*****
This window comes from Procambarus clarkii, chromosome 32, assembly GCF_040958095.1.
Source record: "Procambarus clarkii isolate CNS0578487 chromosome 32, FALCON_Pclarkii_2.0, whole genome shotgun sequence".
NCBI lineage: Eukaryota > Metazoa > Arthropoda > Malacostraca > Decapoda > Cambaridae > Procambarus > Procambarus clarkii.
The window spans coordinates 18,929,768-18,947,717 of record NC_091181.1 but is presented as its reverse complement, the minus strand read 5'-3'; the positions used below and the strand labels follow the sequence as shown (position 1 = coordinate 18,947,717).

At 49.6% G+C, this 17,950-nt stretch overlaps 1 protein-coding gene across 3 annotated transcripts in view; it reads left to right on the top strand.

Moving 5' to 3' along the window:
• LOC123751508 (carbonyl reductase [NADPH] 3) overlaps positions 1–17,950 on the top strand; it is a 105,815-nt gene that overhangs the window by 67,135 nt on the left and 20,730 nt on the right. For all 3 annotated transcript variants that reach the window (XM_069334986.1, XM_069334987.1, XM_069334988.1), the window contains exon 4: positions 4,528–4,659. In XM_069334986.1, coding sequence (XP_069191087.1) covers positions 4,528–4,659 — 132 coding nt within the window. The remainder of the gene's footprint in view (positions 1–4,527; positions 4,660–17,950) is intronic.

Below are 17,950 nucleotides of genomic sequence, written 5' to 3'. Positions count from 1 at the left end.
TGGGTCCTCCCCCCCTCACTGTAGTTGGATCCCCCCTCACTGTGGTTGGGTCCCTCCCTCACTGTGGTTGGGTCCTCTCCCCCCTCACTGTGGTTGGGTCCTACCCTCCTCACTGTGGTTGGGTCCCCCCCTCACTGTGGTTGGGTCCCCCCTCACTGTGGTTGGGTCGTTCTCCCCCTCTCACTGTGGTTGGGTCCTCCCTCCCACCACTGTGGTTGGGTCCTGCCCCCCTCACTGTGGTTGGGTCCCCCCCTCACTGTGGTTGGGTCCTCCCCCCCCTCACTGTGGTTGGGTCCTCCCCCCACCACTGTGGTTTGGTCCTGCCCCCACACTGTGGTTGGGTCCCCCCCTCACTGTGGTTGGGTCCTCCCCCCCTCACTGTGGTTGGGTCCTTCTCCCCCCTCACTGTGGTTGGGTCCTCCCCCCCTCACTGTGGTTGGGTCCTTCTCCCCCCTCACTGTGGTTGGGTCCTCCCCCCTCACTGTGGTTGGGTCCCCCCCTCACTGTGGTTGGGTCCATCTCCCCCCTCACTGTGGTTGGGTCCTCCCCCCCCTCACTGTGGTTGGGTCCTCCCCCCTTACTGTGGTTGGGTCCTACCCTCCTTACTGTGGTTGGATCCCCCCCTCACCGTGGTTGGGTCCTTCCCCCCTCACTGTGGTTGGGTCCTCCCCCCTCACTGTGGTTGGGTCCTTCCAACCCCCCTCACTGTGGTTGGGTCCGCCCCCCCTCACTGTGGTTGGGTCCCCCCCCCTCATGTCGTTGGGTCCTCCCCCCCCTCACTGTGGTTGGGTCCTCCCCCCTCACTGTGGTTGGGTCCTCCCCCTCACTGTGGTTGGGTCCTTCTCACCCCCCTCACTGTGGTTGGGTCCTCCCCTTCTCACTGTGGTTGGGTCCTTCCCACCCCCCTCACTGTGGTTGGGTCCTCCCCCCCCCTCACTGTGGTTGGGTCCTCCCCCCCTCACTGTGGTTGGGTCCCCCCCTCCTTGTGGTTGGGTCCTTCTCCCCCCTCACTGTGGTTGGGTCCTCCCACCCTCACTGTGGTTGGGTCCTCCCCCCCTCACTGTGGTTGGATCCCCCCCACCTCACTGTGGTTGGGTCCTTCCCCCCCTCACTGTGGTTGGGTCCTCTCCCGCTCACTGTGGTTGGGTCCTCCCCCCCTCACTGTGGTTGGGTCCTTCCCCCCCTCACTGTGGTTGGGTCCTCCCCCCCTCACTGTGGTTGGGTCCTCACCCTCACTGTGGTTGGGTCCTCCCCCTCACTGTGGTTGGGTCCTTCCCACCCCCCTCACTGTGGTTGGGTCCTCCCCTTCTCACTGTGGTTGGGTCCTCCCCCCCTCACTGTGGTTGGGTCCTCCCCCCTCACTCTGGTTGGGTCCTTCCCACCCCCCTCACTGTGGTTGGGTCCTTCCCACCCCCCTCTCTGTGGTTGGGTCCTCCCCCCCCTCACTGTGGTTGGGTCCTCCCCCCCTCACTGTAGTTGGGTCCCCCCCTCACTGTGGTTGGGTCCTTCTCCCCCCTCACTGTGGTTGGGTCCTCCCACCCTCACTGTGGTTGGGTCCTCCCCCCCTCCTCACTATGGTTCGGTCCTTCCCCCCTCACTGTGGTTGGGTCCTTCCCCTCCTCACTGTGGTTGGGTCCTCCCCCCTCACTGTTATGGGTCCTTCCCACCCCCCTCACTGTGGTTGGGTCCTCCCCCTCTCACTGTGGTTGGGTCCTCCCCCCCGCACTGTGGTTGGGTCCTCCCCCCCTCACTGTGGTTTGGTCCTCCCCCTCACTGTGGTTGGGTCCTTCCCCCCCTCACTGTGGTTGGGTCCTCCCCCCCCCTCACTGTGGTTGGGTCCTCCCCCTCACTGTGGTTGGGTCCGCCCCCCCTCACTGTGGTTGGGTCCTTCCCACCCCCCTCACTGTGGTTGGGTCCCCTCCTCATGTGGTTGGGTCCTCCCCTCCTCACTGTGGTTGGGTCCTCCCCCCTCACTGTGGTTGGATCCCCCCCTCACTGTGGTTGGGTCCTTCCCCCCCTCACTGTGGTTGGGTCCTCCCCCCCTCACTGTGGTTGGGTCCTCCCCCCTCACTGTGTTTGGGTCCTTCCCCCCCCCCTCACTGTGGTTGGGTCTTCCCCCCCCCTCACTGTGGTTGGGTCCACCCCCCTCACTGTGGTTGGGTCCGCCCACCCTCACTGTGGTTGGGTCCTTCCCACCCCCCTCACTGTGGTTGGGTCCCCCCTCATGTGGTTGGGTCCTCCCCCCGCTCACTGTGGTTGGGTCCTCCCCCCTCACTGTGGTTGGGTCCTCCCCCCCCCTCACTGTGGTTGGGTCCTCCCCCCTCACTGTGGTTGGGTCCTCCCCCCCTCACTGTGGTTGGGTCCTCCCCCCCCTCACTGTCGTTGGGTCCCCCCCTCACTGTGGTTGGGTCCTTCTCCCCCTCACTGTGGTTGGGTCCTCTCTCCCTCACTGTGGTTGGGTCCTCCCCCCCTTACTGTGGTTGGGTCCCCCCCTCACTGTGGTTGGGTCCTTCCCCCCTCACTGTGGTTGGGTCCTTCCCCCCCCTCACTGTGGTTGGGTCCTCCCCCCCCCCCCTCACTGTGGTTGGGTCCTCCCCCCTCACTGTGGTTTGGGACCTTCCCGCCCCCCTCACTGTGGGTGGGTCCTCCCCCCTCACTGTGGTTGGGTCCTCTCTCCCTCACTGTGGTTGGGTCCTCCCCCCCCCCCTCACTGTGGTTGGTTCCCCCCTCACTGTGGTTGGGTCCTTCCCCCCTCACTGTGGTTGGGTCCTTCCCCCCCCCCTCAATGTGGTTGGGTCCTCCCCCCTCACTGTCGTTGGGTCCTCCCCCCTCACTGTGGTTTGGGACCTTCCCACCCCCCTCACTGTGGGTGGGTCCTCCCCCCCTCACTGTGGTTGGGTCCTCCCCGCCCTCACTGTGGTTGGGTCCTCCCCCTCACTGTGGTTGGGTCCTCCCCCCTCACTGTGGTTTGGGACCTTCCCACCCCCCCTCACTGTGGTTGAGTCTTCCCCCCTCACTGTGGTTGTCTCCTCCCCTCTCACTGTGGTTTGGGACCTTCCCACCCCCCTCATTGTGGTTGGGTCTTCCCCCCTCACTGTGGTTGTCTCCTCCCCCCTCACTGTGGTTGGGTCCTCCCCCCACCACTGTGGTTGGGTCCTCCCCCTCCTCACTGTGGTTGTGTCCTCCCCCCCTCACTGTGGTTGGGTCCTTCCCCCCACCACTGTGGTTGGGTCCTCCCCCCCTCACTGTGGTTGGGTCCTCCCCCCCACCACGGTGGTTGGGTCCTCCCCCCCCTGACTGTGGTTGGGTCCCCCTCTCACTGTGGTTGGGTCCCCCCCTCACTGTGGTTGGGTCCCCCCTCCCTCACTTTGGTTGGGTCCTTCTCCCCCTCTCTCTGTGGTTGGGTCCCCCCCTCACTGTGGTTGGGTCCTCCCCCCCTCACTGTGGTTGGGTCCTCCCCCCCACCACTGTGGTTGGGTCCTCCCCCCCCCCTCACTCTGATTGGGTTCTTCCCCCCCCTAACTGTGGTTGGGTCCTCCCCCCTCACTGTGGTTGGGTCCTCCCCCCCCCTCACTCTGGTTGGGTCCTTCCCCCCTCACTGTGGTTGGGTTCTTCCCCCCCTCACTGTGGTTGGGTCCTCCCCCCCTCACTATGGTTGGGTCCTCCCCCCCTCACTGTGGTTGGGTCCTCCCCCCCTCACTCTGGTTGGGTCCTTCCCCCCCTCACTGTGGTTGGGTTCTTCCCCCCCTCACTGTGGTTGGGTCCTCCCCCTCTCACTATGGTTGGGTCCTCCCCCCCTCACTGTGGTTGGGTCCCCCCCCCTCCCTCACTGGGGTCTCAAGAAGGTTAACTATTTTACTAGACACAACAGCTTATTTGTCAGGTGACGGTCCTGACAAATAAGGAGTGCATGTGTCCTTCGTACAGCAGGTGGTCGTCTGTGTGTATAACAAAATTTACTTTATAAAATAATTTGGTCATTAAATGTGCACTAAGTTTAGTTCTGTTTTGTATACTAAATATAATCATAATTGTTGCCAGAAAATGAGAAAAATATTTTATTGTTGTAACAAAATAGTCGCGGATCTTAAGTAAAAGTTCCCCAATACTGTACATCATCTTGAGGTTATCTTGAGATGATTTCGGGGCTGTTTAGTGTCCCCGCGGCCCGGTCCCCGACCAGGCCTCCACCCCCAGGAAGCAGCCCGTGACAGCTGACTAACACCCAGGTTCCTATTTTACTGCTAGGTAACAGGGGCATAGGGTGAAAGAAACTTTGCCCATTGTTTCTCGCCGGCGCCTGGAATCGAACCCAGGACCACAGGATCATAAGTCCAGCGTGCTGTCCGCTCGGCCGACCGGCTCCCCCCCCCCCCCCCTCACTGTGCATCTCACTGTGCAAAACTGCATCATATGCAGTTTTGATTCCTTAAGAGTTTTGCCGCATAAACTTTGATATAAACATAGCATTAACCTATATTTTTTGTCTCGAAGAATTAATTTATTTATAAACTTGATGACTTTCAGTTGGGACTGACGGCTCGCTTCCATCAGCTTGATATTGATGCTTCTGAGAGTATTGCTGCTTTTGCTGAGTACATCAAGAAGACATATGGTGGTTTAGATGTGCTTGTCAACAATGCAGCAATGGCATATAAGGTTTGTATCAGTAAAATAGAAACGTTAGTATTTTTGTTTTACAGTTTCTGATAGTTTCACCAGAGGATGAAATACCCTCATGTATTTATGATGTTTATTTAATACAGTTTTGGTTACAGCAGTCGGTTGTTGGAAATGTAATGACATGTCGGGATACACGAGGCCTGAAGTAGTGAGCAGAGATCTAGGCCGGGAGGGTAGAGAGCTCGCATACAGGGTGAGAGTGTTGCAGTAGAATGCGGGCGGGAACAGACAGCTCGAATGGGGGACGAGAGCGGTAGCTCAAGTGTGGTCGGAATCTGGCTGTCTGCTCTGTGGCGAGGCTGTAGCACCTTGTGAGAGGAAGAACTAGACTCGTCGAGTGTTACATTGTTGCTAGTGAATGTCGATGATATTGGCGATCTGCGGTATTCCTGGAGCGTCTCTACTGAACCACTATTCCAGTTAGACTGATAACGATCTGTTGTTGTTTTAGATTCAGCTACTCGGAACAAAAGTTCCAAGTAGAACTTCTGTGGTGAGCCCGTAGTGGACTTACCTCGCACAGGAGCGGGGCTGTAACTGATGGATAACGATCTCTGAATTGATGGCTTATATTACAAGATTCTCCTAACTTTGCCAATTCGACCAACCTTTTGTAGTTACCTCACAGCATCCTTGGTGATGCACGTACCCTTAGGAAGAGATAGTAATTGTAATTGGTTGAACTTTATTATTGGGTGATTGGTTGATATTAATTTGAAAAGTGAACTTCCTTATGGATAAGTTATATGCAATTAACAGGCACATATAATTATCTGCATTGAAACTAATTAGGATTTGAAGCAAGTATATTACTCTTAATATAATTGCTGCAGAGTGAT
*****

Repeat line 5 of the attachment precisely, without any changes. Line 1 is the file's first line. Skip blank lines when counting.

At 49.6% G+C, this 17,950-nt stretch overlaps 1 protein-coding gene across 3 annotated transcripts in view; it reads left to right on the top strand.